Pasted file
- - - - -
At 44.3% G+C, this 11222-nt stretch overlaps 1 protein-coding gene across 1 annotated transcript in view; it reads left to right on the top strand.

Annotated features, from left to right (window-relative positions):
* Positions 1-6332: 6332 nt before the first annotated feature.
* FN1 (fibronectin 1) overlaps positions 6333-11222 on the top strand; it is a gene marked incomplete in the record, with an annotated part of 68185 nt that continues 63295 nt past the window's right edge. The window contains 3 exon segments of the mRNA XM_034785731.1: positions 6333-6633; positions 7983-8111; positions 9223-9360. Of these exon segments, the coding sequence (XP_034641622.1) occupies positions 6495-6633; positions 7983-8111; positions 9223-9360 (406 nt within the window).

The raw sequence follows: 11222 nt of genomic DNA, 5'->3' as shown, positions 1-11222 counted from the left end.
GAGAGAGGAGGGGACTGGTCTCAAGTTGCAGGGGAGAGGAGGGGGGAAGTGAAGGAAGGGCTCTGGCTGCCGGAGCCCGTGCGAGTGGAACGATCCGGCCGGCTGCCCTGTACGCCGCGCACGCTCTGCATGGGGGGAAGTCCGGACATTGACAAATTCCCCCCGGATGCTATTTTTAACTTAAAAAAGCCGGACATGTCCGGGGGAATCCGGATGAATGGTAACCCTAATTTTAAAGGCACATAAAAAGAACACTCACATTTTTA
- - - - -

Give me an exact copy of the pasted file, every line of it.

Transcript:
At 44.3% G+C, this 11222-nt stretch overlaps 1 protein-coding gene across 1 annotated transcript in view; it reads left to right on the top strand.

Annotated features, from left to right (window-relative positions):
* Positions 1-6332: 6332 nt before the first annotated feature.
* FN1 (fibronectin 1) overlaps positions 6333-11222 on the top strand; it is a gene marked incomplete in the record, with an annotated part of 68185 nt that continues 63295 nt past the window's right edge. The window contains 3 exon segments of the mRNA XM_034785731.1: positions 6333-6633; positions 7983-8111; positions 9223-9360. Of these exon segments, the coding sequence (XP_034641622.1) occupies positions 6495-6633; positions 7983-8111; positions 9223-9360 (406 nt within the window).

The raw sequence follows: 11222 nt of genomic DNA, 5'->3' as shown, positions 1-11222 counted from the left end.
GAGAGAGGAGGGGACTGGTCTCAAGTTGCAGGGGAGAGGAGGGGGGAAGTGAAGGAAGGGCTCTGGCTGCCGGAGCCCGTGCGAGTGGAACGATCCGGCCGGCTGCCCTGTACGCCGCGCACGCTCTGCATGGGGGGAAGTCCGGACATTGACAAATTCCCCCCGGATGCTATTTTTAACTTAAAAAAGCCGGACATGTCCGGGGGAATCCGGATGAATGGTAACCCTAATTTTAAAGGCACATAAAAAGAACACTCACATTTTTA